The tests come back in, and it is as the pediatrician at the office believed: elevated platelets and elevated white blood cell count. These are a clear indication of HSP. I assume Eden will be getting fluids and then sent home. I also assume that Highway now realizes that there is no meningitis present, so the spinal tap was indeed an unnecessary procedure.
I underestimated Highway:
Highway: I'll be sending in a nurse to prep her for the lumbar puncture.
Me: Why? It seems to me she probably has HSP, as her pediatrician suspected.
Highway: Well, we won't know for sure until we get the spinal tap.
Me: I wasn't aware that you could test for HSP from spinal fluid.
Highway: (visibly annoyed) You can't. I just need to rule out meningitis.
Me: I'm not letting her have a spinal tap. I thought I made myself pretty clear on that count.
Highway: You're tying my hands, and I can't do anything for you when you tie my hands like that.
Me: What are you saying?
Highway: I'm saying I can't treat her, when you tie my hands.
Me: You're refusing to treat her unless I consent to a spinal tap?
Highway: I can't treat her unless I rule out meningitis.
Me: (trying to stay calm) Let's say you had the results of a spinal tap in your hands right now, and there's no presence of meningitis. What would you do to treat my daughter?
Highway: I don't know, because I don't have those results.
Me: You don't know what you'd do if the results were negative?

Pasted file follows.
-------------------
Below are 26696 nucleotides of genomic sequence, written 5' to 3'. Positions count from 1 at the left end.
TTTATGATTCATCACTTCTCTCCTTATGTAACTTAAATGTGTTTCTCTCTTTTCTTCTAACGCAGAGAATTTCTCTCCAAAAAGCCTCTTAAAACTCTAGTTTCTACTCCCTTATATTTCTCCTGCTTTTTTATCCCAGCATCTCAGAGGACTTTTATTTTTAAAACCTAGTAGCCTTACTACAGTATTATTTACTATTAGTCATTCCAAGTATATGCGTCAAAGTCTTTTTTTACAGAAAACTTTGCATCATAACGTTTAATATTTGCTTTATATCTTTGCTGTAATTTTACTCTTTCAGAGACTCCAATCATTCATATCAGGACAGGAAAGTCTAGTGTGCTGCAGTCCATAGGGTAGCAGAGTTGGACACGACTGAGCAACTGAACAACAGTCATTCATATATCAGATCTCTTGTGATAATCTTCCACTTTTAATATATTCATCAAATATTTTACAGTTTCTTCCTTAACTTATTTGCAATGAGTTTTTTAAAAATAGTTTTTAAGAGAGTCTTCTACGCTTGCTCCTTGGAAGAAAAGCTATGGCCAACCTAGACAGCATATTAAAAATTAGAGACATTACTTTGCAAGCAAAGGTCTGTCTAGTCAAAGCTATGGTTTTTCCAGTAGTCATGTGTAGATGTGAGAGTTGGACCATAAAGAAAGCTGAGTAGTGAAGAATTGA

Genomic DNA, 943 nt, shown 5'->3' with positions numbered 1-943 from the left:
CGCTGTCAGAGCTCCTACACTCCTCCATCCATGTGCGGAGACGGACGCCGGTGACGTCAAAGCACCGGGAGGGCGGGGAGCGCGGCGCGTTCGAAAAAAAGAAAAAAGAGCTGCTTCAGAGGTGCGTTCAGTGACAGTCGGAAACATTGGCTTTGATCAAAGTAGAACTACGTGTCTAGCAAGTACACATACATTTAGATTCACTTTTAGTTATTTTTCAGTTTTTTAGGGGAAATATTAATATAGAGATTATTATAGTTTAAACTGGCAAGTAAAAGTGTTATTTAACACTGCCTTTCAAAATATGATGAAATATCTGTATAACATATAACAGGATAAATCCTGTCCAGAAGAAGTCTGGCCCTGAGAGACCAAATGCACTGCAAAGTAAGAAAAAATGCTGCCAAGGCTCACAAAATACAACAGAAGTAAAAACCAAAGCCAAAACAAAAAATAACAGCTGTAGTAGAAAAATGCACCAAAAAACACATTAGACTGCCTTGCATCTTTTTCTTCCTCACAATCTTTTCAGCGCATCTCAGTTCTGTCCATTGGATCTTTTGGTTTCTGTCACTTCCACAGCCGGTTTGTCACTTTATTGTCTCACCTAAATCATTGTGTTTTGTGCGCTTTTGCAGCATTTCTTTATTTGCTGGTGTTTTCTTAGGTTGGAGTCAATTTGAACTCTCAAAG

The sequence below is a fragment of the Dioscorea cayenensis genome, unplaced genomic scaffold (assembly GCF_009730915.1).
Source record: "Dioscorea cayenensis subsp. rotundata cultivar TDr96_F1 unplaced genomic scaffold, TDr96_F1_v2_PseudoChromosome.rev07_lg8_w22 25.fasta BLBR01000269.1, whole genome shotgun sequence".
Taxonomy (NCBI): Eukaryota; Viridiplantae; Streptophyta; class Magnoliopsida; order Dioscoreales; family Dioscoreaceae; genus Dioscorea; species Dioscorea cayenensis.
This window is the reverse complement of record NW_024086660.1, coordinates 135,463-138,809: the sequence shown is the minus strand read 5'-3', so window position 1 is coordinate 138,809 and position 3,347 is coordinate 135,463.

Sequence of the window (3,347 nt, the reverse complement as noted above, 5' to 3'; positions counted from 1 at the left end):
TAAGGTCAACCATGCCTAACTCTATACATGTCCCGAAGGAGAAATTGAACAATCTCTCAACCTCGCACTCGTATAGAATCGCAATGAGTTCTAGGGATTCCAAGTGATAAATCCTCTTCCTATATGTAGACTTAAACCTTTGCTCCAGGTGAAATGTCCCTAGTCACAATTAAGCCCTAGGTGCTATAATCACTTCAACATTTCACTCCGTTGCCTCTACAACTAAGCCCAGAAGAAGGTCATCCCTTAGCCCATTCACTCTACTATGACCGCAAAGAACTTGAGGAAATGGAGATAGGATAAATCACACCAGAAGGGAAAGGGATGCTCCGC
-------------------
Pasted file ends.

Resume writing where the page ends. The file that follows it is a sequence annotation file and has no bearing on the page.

Highway: You're tying my hands here.
Me: It seems to me as if this is a case of HSP. Can you not treat it as such?
Highway: We've ruled that out.
Me: You've ruled out HSP?
Highway: Yes, and now we need to rule out meningitis.
Me: If she had even the slightest fever, or had been vomitting, I'd be on board with this, Doctor. But she has no indications of meningitis, and I am not willing to put her through a spinal tap for a couple of bruises.
Highway: I don't think you are being reasonable about this. Meningitis is very serious.
Me: Yes, it is. And if she had ANY of the symptoms, I'd be the first in line for a spinal tap. But she doesn't.
Highway: Are you refusing a lumbar puncture?
Me: (exasperated) Yes.
Highway: Then you'll have to go home.
Highway: There's nothing I can do to treat her if I can't rule out meningitis.
Highway storms out. A few minutes later, the nurse comes in with a form for me to sign. I am told that I have two choices: consent to the lumbar puncture, or sign out AMA (Against Medical Advice). I am dumbfounded, but not about to be bullied. I signed out AMA, and called her pediatrician from the hospital room as I was waiting for our discharge papers. I made an appointment for the next morning.
I spent a very nerve-wracking night, worrying about Eden. The next morning, we notice even more bruises on her arms and legs. We rush to her doctor's, and the he diagnosed her within minutes....HSP.
I told him about the Highway doc, and he told me that we'd made the right decision. There was NO call for a spinal tap, and in fact, the guidelines for purpura disorders call for NO unnecessary testing. As we left the office, our pediatrician was on the phone with Eden's chart in front of him. I think Highway might have a little less ass today than he did yesterday....
I am writing a letter of complaint, because Highway docs are, in my opinion, some of the worst Tin God doctors out there. He couldn't bully me into unnecessary and potentially harmful testing because I am knowledgable on the subject; not every parent is. And quite frankly...he pissed me off. He lied to me on several counts: he didn't rule out HSP (he couldn't have, since that's what she has), and there was no need for a spinal tap. And making me sign out AMA? Ridiculous.
Beware the Highway doc, fellow bloggies. An apple a day won't keep them away...but a letter to the American Medical Association might.